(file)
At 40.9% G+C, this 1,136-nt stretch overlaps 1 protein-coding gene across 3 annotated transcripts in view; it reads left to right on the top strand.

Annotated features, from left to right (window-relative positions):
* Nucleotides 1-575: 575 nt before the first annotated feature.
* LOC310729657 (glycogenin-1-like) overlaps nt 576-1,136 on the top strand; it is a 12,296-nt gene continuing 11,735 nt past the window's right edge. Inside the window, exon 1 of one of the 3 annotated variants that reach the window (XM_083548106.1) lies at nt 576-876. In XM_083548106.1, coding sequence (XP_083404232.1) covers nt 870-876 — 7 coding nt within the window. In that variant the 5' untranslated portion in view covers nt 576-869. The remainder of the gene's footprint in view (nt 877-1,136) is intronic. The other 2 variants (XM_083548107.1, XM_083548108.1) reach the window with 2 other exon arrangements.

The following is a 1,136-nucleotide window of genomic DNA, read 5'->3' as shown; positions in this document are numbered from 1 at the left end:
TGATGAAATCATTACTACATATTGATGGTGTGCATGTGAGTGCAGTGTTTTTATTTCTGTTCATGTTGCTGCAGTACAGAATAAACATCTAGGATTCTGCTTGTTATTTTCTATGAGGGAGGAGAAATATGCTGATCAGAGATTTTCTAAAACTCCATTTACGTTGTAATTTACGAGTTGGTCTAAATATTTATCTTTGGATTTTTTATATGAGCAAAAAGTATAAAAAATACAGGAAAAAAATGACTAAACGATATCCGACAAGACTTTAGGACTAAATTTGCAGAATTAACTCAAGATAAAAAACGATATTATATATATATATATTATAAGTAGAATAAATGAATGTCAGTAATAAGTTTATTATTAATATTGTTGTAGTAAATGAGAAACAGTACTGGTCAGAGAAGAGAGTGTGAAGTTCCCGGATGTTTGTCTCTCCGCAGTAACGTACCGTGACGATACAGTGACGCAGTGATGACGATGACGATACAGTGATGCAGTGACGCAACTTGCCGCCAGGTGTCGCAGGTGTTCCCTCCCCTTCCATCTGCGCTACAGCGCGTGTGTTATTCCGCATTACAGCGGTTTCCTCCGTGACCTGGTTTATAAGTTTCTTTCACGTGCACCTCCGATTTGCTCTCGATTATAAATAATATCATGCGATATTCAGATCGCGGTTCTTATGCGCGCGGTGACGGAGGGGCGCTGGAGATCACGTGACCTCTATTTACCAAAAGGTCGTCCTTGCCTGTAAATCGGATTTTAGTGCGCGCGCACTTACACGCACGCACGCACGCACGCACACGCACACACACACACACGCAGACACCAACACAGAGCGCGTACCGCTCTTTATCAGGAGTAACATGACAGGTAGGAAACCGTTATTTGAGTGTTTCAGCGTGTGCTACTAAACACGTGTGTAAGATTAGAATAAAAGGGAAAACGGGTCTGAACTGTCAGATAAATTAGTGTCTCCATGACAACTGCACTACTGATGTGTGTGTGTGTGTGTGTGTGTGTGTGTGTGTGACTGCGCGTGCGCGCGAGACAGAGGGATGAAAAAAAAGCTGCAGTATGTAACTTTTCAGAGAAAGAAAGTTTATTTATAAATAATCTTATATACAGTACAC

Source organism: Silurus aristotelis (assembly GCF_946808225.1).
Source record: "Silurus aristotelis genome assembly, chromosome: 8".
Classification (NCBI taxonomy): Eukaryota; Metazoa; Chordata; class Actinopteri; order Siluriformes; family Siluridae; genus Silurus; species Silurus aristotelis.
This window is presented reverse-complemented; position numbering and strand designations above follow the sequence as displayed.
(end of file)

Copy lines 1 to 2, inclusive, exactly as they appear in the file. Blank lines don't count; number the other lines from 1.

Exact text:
At 40.9% G+C, this 1,136-nt stretch overlaps 1 protein-coding gene across 3 annotated transcripts in view; it reads left to right on the top strand.

Annotated features, from left to right (window-relative positions):